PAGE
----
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Note: National, provincial and district boundaries have changed considerably since 1908. Typically, old states, ‘divisions’ and districts have been broken into smaller units, and many tahsils upgraded to districts. Some units have since been renamed. Therefore, this article is being posted mainly for its historical value.


{Bumbra-ke-Thul). — Ruined city in the Sinjboro taluka of Thar and Parkar District, Sind, Bombay, situated in 25° 52' N. and 68° 52' E., about 11 miles south-east of Shahdadpur in Hyderabad, and 21 miles from Hala. It once stood on the old course of the Indus, and was strongly fortified. Outlying suburbs con- nected it with the cities of Depur and Dalari — the former the royal,

' Brahmagiri is also the name of the peak in the Western Ghats from which the river Cauvery takes its rise.the latter the official quarter, Brahmanabad itself being the commercial centre. The ruins of its fortifications measure 4 miles in circumference. Excavations prove that the inhabitants had attained to great skill in the arts, for the sculptures, engraved gems, carved ivory, earthenware, and coloured glass found among the ruins show both advanced taste and workmanship ; while the arrangement and regularity of the streets and the solid proportions of the buildings attest great architectural excellence. Legends say that the city was founded prior to the seventh century, and was destroyed by the gods in punishment for the iniquities of 'King Dolora.' History so far confirms this tradition as to make mention of an unjust ruler, by name Dolora Amrani, in the eleventh century. That the destruction of the city was as sudden as it was complete is proved by the discovery of whole households overwhelmed together, men and women at their work, and cattle in their stalls. No marks of conflagration are discernible, nor — since household goods and valuables remain /;/ situ — can the ruin of the city be referred to the invasion of an enemy or desertion by the inhabitants. The legend, therefore, is probably so far correct that Brahmanabad was destroyed by natural agency — most probably by the earthquake which about the same time diverted the course of the Indus.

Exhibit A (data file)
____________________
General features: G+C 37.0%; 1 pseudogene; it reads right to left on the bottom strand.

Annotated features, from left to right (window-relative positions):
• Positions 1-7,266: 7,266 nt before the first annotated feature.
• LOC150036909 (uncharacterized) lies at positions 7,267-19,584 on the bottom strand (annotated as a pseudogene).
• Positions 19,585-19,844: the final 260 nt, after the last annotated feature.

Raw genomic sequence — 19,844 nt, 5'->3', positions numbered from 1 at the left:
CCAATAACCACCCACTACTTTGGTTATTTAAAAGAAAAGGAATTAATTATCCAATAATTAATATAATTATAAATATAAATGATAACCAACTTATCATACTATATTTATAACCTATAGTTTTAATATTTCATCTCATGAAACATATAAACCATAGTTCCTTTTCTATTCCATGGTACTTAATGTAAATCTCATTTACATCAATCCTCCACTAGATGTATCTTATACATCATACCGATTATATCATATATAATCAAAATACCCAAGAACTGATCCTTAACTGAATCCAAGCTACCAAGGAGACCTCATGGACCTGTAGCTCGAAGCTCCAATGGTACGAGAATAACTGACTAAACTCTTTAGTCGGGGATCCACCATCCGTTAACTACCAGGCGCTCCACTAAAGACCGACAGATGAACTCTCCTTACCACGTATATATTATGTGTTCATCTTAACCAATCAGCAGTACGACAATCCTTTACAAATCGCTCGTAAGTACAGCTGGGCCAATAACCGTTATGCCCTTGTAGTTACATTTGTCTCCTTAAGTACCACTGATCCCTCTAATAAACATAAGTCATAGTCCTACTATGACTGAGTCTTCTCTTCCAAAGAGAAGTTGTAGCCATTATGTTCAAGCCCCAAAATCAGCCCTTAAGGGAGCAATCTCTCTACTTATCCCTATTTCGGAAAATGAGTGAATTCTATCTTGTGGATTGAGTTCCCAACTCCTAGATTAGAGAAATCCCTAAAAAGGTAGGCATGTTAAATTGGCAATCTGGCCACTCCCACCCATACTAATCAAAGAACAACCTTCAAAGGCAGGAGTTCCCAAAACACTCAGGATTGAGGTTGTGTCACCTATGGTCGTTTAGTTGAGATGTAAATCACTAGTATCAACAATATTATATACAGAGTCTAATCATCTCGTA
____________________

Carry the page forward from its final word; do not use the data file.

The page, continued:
\Journal of the Bombay Branch of the Royal Asiatic Society, vol. v, 1857), 'An Account of the Ancient and Ruined City of Brahmanabad in Sind,' by A. F. Bellasis ; Annual Report of the Archaeological Survey of India (1903-4), 'Brahmanabad — Mansura in Sind,' by H. Cousens.

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